Before embarking on what may be the biggest investment you make in your life it is important that you are aware of and understand how lenders calculate the mortgage rates on your loan.
Below we try to explain how the mortgage rates are calculated by the lending companies. There are several types of mortgage rates available on your loan, offering differing degrees of security and risk. The following are just some of the options available to you.
Fixed Mortgage Rate
This option is where the interest remains fixed for a given period. The advantage of fixed mortgage rates is that they guarantee the amount of your monthly loan repayments for a defined period, which is useful for those who would like to be sure of their monthly repayments for a set period of time. You will find though that the more competitive the fixed rate the longer your tie in period* may be.
Variable Mortgage Rate
A variable rate mortgage means the monthly repayment amount is based on the lender's standard variable rate. The lender's standard variable rate is based on the Bank of England's base rate and the rate as the name implys vary's depending on the actual movement of the base rate. Standard variable rates vary from lender to lender but are typically 1.5 to 4 per cent above the base rate. When you are on a variable interest rate you can generally repay your mortgage whenever you like without paying an early repayment charge because there is no tie in period. *
This rate tracks the Bank of England base rate. Tracker mortgages then follow any changes in the base rate, with a constant margin being maintained between the base rate and the interest rate.
Discounted Mortgage Rate
This is set at a discount from the lenders standard variable rate. This means that the interest rate can vary during the tie in period but is always less than the lenders SVR. This option is one to take if it is thought that the interest rates may fall during your period of tie in, but at least if they rise you still get a guaranteed discounted rate from the lenders standard variable rate.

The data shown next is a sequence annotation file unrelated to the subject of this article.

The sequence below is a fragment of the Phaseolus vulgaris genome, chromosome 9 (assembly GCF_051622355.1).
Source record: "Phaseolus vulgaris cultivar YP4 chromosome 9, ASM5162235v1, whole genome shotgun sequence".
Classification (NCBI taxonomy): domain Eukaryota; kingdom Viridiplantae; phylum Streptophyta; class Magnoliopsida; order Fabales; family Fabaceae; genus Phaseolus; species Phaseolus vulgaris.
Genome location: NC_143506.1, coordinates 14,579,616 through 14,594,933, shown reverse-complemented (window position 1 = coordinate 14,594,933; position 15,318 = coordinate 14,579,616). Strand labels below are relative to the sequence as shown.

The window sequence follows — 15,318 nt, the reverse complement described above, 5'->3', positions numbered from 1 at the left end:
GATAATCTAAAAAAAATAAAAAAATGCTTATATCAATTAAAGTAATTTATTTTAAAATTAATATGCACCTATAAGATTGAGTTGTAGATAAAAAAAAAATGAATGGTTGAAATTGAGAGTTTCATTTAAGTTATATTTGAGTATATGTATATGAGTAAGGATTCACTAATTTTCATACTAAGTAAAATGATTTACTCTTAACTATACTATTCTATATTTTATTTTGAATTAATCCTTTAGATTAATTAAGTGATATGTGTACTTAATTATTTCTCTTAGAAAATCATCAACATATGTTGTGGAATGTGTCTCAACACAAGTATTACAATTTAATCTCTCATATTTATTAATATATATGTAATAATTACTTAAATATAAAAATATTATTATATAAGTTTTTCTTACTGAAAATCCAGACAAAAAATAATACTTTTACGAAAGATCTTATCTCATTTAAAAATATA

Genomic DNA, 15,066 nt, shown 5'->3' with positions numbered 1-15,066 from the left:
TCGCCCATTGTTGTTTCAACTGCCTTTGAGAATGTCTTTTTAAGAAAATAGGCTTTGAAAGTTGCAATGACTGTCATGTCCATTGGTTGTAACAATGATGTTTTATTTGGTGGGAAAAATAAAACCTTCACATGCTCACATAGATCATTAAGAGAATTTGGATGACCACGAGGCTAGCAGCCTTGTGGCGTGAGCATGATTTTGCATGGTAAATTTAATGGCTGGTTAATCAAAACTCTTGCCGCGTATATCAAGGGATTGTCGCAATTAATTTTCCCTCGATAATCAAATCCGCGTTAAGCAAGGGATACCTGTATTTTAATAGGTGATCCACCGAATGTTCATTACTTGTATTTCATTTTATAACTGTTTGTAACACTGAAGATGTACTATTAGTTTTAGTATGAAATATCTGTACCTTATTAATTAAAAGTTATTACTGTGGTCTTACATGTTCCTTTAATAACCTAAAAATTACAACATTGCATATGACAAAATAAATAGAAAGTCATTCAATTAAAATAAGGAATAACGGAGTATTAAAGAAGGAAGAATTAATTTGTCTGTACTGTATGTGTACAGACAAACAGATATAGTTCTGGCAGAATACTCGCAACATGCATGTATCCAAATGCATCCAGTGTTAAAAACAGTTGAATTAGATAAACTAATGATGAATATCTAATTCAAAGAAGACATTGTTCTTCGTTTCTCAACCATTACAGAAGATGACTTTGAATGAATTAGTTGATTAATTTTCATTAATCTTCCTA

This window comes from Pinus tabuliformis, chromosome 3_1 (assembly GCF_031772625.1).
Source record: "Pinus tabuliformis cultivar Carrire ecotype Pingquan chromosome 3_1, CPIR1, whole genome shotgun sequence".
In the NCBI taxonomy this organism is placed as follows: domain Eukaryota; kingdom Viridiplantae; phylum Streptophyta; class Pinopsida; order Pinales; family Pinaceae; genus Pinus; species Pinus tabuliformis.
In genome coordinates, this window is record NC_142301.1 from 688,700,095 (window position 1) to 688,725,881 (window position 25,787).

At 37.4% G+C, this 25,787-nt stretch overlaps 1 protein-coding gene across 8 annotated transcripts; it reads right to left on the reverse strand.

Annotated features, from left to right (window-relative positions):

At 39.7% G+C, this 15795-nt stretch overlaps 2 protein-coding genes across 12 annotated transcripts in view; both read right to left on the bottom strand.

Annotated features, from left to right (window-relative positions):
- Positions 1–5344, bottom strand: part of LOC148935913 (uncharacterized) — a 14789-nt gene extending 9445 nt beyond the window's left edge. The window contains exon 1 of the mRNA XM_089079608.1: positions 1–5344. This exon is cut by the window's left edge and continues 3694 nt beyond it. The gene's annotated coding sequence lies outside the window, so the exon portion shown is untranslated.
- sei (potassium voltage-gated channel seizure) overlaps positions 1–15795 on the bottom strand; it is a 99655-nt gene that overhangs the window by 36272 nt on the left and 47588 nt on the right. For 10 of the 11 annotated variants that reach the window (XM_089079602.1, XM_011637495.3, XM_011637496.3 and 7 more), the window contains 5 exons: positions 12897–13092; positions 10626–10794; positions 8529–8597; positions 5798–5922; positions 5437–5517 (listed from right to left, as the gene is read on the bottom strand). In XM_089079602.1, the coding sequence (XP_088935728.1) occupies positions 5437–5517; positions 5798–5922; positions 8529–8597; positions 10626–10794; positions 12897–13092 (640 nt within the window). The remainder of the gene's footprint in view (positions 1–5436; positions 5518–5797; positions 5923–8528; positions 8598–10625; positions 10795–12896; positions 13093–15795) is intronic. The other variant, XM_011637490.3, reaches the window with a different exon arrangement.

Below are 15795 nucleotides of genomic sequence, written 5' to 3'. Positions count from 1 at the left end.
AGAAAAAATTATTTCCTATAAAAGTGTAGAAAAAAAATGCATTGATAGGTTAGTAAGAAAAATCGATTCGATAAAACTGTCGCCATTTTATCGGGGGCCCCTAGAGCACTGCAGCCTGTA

This interest rate is usually the same as the lender's standard variable rate, but will not rise above the capped rate. So for example if the capped rate was 7% and interest rates rose to above this level you would be secure in the knowledge that your interest rates will not increase further than the 7%.
* Tie in Period — A tie in period is the period of time that a lender will expect you to stay with a particular mortgage product. They tie you into a deal because they will have offered you a special rate which could be a discount or fixed rate often for a two year period or the lender may have given a cachback deal for starting one of their products.
After the tie in period generally mortgage rates revert to the lenders standard variable rate.
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